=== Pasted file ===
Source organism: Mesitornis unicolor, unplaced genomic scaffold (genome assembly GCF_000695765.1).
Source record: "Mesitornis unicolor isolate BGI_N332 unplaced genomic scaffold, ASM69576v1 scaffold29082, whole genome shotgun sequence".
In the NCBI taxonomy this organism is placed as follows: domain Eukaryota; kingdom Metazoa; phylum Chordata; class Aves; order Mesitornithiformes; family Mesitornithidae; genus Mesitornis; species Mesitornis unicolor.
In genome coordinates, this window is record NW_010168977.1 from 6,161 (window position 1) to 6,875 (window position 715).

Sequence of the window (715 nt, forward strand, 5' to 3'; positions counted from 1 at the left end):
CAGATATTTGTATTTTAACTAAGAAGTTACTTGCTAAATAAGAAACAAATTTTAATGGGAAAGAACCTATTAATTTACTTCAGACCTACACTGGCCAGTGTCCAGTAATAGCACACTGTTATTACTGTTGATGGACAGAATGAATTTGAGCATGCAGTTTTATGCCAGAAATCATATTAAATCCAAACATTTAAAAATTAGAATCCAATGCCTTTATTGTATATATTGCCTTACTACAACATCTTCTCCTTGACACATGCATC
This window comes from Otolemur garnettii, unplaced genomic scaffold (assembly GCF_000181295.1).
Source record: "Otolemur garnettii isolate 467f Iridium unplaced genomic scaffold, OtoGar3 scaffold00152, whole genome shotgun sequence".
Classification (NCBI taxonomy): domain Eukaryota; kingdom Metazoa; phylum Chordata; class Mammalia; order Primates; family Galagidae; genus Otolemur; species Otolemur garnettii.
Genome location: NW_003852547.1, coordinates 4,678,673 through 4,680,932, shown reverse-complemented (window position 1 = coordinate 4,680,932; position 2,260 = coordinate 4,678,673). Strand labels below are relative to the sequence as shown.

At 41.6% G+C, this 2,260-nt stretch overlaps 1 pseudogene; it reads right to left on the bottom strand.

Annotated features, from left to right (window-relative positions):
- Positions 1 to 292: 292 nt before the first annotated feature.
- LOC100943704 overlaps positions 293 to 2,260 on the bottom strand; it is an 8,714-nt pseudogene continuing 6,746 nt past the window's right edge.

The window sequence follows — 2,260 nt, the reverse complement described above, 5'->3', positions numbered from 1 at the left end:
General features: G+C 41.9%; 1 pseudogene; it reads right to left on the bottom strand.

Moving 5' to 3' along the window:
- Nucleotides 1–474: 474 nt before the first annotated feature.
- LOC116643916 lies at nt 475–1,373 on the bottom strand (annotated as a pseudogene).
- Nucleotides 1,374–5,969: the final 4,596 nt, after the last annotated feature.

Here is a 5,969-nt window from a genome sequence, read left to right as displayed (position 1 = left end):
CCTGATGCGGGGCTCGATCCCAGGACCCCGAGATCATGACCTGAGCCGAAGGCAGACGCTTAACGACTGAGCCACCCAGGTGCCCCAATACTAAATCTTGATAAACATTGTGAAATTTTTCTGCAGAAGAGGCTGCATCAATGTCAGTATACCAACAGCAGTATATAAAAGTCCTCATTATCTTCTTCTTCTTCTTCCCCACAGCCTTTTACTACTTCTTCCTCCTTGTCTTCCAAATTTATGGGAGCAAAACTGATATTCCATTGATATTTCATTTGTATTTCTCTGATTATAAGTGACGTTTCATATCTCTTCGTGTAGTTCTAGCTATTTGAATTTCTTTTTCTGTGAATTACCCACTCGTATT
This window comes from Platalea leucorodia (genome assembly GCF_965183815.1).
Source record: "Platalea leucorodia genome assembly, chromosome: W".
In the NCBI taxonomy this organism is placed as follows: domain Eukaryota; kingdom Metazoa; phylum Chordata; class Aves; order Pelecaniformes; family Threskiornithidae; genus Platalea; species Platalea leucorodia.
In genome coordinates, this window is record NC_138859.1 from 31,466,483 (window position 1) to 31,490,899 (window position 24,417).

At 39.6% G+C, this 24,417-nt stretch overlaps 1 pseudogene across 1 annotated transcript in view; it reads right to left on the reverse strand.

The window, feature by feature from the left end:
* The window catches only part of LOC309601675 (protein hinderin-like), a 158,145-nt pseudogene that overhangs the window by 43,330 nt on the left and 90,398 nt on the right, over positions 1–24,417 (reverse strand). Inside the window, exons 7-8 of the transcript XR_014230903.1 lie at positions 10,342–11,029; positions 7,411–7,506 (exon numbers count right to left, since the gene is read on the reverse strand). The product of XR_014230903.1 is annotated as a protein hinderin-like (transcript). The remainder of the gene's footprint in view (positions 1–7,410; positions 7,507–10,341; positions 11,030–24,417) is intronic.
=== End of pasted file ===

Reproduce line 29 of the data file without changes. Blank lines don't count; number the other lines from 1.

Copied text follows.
* The window catches only part of LOC309601675 (protein hinderin-like), a 158,145-nt pseudogene that overhangs the window by 43,330 nt on the left and 90,398 nt on the right, over positions 1–24,417 (reverse strand). Inside the window, exons 7-8 of the transcript XR_014230903.1 lie at positions 10,342–11,029; positions 7,411–7,506 (exon numbers count right to left, since the gene is read on the reverse strand). The product of XR_014230903.1 is annotated as a protein hinderin-like (transcript). The remainder of the gene's footprint in view (positions 1–7,410; positions 7,507–10,341; positions 11,030–24,417) is intronic.